Definition and Overview

Parkinson’s disease is a neurological condition that causes a group of nerve cells in the brain’s substantia nigra to deteriorate progressively until they eventually die. Although small, this group of nerve cells is responsible for producing dopamine, which is a chemical neurotransmitter moving between the substantia nigra and the corpus striatum, the parts of the brain that coordinates proper muscle movement. Once these nerve cells die and dopamine production ceases, a person’s nerve function is compromised, rendering him unable to control his own body movements.

Causes

There is no known cause as to what triggers the impairment and eventual death of the nerve cells affected by Parkinson’s disease. The strongest theory as to the cause of this condition suggests that it is hereditary. However, this genetic element is not always present in all Parkinson’s cases. Although it is strongly believed to be the cause of early onset Parkinson’s, genetics is not wholly to blame.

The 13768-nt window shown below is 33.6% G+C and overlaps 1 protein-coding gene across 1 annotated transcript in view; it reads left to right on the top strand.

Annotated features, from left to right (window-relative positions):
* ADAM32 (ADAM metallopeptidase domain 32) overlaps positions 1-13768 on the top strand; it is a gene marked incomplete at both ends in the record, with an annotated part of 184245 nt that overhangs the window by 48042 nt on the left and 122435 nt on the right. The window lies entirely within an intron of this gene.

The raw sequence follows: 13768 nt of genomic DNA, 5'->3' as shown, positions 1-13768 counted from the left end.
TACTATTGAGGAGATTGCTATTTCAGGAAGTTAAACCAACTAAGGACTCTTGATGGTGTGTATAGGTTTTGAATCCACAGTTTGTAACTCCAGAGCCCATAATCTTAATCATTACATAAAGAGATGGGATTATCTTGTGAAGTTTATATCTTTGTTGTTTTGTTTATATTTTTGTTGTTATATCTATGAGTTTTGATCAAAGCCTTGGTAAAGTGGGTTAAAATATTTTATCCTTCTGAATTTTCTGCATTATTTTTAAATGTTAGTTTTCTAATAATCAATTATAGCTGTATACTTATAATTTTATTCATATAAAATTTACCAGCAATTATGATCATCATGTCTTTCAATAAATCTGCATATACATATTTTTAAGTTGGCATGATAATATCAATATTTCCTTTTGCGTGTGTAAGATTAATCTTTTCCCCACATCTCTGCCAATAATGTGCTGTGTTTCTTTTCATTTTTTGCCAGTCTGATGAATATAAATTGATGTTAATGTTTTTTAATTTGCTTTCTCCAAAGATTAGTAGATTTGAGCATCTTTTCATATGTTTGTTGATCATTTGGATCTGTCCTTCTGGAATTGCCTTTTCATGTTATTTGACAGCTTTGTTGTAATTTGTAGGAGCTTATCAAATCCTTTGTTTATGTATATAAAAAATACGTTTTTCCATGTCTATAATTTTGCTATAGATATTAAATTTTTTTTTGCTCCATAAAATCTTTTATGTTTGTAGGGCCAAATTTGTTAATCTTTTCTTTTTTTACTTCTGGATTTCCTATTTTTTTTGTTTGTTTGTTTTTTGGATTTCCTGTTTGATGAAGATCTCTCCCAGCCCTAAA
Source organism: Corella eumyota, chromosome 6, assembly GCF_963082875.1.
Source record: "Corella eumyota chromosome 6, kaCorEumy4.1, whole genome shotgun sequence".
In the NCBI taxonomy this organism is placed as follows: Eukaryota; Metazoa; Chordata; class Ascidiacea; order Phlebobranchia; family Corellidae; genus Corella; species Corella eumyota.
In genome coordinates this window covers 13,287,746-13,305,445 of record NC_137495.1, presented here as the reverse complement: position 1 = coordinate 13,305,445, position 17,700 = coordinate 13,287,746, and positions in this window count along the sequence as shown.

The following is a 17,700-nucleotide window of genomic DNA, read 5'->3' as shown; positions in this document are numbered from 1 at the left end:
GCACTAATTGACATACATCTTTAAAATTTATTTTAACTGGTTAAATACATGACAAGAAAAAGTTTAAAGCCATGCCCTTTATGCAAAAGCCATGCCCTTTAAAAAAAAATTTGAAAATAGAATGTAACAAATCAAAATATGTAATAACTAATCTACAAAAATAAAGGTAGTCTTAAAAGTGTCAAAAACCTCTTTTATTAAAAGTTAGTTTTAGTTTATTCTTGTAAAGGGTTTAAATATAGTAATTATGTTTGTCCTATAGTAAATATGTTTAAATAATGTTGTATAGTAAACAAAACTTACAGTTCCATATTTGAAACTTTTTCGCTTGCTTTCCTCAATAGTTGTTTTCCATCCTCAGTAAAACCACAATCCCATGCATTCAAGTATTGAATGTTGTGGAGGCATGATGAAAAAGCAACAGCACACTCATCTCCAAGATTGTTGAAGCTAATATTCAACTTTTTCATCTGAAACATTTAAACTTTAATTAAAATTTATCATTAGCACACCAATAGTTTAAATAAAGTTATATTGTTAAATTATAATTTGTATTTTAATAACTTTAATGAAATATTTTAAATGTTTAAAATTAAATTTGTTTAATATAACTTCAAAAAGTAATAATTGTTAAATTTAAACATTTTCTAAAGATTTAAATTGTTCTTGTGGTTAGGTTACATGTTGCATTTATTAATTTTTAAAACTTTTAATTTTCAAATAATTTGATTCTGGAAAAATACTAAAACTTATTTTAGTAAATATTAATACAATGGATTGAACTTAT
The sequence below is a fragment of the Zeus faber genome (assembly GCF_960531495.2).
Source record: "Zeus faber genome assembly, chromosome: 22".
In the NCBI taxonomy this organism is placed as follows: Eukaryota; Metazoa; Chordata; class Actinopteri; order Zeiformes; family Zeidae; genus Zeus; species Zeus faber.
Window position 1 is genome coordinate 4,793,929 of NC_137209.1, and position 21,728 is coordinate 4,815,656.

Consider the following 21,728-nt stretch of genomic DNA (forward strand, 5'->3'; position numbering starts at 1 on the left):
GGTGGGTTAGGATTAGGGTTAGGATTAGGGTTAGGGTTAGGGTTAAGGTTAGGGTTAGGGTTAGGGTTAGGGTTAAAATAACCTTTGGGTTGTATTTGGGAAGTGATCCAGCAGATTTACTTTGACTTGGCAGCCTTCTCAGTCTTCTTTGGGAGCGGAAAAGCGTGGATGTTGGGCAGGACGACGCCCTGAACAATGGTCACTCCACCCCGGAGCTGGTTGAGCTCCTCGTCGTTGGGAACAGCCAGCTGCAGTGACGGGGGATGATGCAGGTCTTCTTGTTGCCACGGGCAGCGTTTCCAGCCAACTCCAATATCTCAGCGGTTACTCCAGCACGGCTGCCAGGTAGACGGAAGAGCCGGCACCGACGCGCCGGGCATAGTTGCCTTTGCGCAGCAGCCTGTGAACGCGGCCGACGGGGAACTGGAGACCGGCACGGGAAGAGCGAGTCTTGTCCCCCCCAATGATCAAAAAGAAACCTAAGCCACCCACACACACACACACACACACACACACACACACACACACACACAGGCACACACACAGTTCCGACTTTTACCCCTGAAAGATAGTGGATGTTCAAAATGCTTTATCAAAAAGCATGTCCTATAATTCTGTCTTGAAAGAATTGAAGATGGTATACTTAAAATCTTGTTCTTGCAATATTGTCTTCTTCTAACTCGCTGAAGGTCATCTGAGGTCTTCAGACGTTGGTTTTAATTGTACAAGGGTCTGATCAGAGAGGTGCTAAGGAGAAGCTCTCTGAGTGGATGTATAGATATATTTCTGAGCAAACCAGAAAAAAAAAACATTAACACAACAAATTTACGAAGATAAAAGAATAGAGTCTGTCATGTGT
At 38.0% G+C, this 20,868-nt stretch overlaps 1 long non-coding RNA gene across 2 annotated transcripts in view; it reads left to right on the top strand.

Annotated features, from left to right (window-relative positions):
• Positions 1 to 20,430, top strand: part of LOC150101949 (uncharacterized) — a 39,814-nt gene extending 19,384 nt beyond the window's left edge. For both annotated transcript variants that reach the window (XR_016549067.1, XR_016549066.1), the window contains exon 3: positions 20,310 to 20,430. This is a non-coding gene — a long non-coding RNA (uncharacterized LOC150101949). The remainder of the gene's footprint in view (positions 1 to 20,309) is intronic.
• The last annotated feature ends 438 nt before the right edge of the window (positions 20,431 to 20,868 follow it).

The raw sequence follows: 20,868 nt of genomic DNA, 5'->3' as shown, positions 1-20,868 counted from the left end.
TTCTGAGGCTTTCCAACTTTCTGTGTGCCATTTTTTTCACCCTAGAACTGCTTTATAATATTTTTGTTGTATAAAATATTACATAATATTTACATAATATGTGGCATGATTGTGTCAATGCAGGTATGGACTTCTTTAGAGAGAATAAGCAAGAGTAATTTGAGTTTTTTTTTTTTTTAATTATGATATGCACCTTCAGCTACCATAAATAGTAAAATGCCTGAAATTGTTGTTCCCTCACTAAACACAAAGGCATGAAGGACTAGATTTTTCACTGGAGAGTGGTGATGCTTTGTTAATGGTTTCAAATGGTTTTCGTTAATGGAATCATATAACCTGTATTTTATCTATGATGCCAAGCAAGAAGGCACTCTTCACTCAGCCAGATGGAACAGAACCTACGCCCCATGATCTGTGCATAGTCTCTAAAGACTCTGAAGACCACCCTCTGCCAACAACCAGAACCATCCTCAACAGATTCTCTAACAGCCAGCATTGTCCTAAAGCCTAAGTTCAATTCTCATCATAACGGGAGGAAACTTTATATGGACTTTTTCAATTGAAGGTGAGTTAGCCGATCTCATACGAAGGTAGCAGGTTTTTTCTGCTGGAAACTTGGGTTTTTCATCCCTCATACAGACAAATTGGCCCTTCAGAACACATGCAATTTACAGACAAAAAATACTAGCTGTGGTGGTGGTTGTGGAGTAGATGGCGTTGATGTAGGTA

It is also believed that exposure to certain environmental toxins, both internal and external, may play a role in the deterioration of the dopaminergic neurons. Studies show that these toxins may include carbon monoxide, carbon disulfide, manganese, and harmful pesticides.

Key Symptoms


Parkinson’s disease has a general list of symptoms, such as:

  • Slowed down muscle movements
  • Difficulty walking or rolling over
  • Monotonous speech
  • Loss of balance
  • Abnormal stiffness of the trunk and extremities
  • Fainting
  • Tremors
  • Lightheadedness
  • Difficulty swallowing
  • Difficulty urinating
  • Bradykinesia or the slowing down of bodily movement
  • Abnormal gait
  • Freezing spells
  • Stooped posture
  • Changes in voice and speech
  • Constipation
  • Depression
  • Fear
  • Anxiety
  • Confusion
  • Dementia
  • Fatigue
  • Urinary problems
  • Sexual dysfunction

Even before Parkinson’s disease truly sets in, some early warning signs sometimes present themselves. These warning signs include:

  • Having a small handwriting
  • Changes in handwriting
  • Sleeping problems
  • Muscle tension
  • Loss of the sense of smell